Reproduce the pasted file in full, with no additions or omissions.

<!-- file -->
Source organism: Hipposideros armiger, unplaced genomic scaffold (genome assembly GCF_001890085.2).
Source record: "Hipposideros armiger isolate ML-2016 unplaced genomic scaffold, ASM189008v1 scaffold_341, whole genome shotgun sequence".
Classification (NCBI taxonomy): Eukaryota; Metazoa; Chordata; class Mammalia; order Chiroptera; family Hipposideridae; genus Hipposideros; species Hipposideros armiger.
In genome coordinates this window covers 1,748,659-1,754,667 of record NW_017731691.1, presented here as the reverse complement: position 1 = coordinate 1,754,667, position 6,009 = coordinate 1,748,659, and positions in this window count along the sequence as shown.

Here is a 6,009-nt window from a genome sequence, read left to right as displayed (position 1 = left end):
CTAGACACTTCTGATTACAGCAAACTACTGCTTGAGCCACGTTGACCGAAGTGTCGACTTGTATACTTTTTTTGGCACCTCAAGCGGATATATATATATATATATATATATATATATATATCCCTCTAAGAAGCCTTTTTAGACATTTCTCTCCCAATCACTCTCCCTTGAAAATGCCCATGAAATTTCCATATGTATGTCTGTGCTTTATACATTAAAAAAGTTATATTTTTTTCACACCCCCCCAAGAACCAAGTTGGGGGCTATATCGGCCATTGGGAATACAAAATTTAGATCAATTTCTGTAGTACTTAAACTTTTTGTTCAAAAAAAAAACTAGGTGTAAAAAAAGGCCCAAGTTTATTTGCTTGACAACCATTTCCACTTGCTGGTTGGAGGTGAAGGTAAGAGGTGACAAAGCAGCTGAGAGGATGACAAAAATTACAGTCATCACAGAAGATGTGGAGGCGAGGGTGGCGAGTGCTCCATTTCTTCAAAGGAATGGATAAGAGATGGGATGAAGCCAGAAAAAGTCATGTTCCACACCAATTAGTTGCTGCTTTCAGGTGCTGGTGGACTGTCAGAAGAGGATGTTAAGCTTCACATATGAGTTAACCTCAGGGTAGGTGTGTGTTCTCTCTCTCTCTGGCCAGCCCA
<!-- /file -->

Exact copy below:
Source organism: Hipposideros armiger, unplaced genomic scaffold (genome assembly GCF_001890085.2).
Source record: "Hipposideros armiger isolate ML-2016 unplaced genomic scaffold, ASM189008v1 scaffold_341, whole genome shotgun sequence".
Classification (NCBI taxonomy): Eukaryota; Metazoa; Chordata; class Mammalia; order Chiroptera; family Hipposideridae; genus Hipposideros; species Hipposideros armiger.
In genome coordinates this window covers 1,748,659-1,754,667 of record NW_017731691.1, presented here as the reverse complement: position 1 = coordinate 1,754,667, position 6,009 = coordinate 1,748,659, and positions in this window count along the sequence as shown.

Here is a 6,009-nt window from a genome sequence, read left to right as displayed (position 1 = left end):
CTAGACACTTCTGATTACAGCAAACTACTGCTTGAGCCACGTTGACCGAAGTGTCGACTTGTATACTTTTTTTGGCACCTCAAGCGGATATATATATATATATATATATATATATATATATCCCTCTAAGAAGCCTTTTTAGACATTTCTCTCCCAATCACTCTCCCTTGAAAATGCCCATGAAATTTCCATATGTATGTCTGTGCTTTATACATTAAAAAAGTTATATTTTTTTCACACCCCCCCAAGAACCAAGTTGGGGGCTATATCGGCCATTGGGAATACAAAATTTAGATCAATTTCTGTAGTACTTAAACTTTTTGTTCAAAAAAAAAACTAGGTGTAAAAAAAGGCCCAAGTTTATTTGCTTGACAACCATTTCCACTTGCTGGTTGGAGGTGAAGGTAAGAGGTGACAAAGCAGCTGAGAGGATGACAAAAATTACAGTCATCACAGAAGATGTGGAGGCGAGGGTGGCGAGTGCTCCATTTCTTCAAAGGAATGGATAAGAGATGGGATGAAGCCAGAAAAAGTCATGTTCCACACCAATTAGTTGCTGCTTTCAGGTGCTGGTGGACTGTCAGAAGAGGATGTTAAGCTTCACATATGAGTTAACCTCAGGGTAGGTGTGTGTTCTCTCTCTCTCTGGCCAGCCCA